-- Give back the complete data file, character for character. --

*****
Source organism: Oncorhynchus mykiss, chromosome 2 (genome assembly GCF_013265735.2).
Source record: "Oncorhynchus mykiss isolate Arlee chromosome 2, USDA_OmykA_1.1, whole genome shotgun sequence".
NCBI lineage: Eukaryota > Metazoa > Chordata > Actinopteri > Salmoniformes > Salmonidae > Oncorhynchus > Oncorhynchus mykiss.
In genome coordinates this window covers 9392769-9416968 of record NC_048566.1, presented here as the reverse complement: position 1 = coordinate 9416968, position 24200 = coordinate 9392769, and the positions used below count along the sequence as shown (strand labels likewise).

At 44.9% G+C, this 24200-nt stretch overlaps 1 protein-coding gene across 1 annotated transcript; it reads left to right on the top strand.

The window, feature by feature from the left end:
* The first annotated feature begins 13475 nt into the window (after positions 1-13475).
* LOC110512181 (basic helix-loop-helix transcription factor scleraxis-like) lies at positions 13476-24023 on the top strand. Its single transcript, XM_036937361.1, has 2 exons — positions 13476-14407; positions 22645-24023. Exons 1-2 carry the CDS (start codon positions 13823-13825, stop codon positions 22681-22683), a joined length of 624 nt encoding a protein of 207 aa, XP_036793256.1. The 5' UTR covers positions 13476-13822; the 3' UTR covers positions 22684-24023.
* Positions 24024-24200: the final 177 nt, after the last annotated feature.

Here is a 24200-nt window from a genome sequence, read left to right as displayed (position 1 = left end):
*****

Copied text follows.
Source organism: Oncorhynchus mykiss, chromosome 2 (genome assembly GCF_013265735.2).
Source record: "Oncorhynchus mykiss isolate Arlee chromosome 2, USDA_OmykA_1.1, whole genome shotgun sequence".
NCBI lineage: Eukaryota > Metazoa > Chordata > Actinopteri > Salmoniformes > Salmonidae > Oncorhynchus > Oncorhynchus mykiss.
In genome coordinates this window covers 9392769-9416968 of record NC_048566.1, presented here as the reverse complement: position 1 = coordinate 9416968, position 24200 = coordinate 9392769, and the positions used below count along the sequence as shown (strand labels likewise).

At 44.9% G+C, this 24200-nt stretch overlaps 1 protein-coding gene across 1 annotated transcript; it reads left to right on the top strand.

The window, feature by feature from the left end:
* The first annotated feature begins 13475 nt into the window (after positions 1-13475).
* LOC110512181 (basic helix-loop-helix transcription factor scleraxis-like) lies at positions 13476-24023 on the top strand. Its single transcript, XM_036937361.1, has 2 exons — positions 13476-14407; positions 22645-24023. Exons 1-2 carry the CDS (start codon positions 13823-13825, stop codon positions 22681-22683), a joined length of 624 nt encoding a protein of 207 aa, XP_036793256.1. The 5' UTR covers positions 13476-13822; the 3' UTR covers positions 22684-24023.
* Positions 24024-24200: the final 177 nt, after the last annotated feature.

Here is a 24200-nt window from a genome sequence, read left to right as displayed (position 1 = left end):